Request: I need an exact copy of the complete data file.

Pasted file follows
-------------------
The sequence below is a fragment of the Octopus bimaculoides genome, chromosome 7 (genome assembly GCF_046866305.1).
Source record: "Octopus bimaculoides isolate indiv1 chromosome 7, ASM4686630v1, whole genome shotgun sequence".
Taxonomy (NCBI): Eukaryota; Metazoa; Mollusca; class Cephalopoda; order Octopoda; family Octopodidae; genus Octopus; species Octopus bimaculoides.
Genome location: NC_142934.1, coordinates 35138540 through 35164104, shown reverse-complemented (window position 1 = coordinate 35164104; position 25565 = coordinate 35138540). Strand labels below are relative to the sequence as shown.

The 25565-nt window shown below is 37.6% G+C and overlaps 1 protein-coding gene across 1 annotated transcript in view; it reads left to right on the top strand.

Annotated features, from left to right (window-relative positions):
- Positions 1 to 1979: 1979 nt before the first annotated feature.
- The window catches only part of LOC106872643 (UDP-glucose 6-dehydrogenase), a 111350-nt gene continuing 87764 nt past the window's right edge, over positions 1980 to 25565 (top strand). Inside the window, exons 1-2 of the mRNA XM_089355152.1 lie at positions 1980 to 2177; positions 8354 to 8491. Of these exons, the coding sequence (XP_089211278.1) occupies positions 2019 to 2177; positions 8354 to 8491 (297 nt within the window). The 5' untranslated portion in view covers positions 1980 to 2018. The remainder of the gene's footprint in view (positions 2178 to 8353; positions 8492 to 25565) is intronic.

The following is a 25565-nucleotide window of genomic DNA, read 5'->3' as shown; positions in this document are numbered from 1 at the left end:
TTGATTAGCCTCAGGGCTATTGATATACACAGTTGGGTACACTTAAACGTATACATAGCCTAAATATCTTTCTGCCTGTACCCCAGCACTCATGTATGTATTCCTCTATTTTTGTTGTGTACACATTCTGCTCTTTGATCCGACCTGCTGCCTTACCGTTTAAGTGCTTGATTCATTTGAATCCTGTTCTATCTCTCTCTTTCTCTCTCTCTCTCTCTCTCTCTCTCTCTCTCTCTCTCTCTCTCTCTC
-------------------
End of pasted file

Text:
The sequence below is a fragment of the Octopus bimaculoides genome, chromosome 7 (genome assembly GCF_046866305.1).
Source record: "Octopus bimaculoides isolate indiv1 chromosome 7, ASM4686630v1, whole genome shotgun sequence".
Taxonomy (NCBI): Eukaryota; Metazoa; Mollusca; class Cephalopoda; order Octopoda; family Octopodidae; genus Octopus; species Octopus bimaculoides.
Genome location: NC_142934.1, coordinates 35138540 through 35164104, shown reverse-complemented (window position 1 = coordinate 35164104; position 25565 = coordinate 35138540). Strand labels below are relative to the sequence as shown.

The 25565-nt window shown below is 37.6% G+C and overlaps 1 protein-coding gene across 1 annotated transcript in view; it reads left to right on the top strand.

Annotated features, from left to right (window-relative positions):
- Positions 1 to 1979: 1979 nt before the first annotated feature.
- The window catches only part of LOC106872643 (UDP-glucose 6-dehydrogenase), a 111350-nt gene continuing 87764 nt past the window's right edge, over positions 1980 to 25565 (top strand). Inside the window, exons 1-2 of the mRNA XM_089355152.1 lie at positions 1980 to 2177; positions 8354 to 8491. Of these exons, the coding sequence (XP_089211278.1) occupies positions 2019 to 2177; positions 8354 to 8491 (297 nt within the window). The 5' untranslated portion in view covers positions 1980 to 2018. The remainder of the gene's footprint in view (positions 2178 to 8353; positions 8492 to 25565) is intronic.

The following is a 25565-nucleotide window of genomic DNA, read 5'->3' as shown; positions in this document are numbered from 1 at the left end:
TTGATTAGCCTCAGGGCTATTGATATACACAGTTGGGTACACTTAAACGTATACATAGCCTAAATATCTTTCTGCCTGTACCCCAGCACTCATGTATGTATTCCTCTATTTTTGTTGTGTACACATTCTGCTCTTTGATCCGACCTGCTGCCTTACCGTTTAAGTGCTTGATTCATTTGAATCCTGTTCTATCTCTCTCTTTCTCTCTCTCTCTCTCTCTCTCTCTCTCTCTCTCTCTCTCTCTCTCTC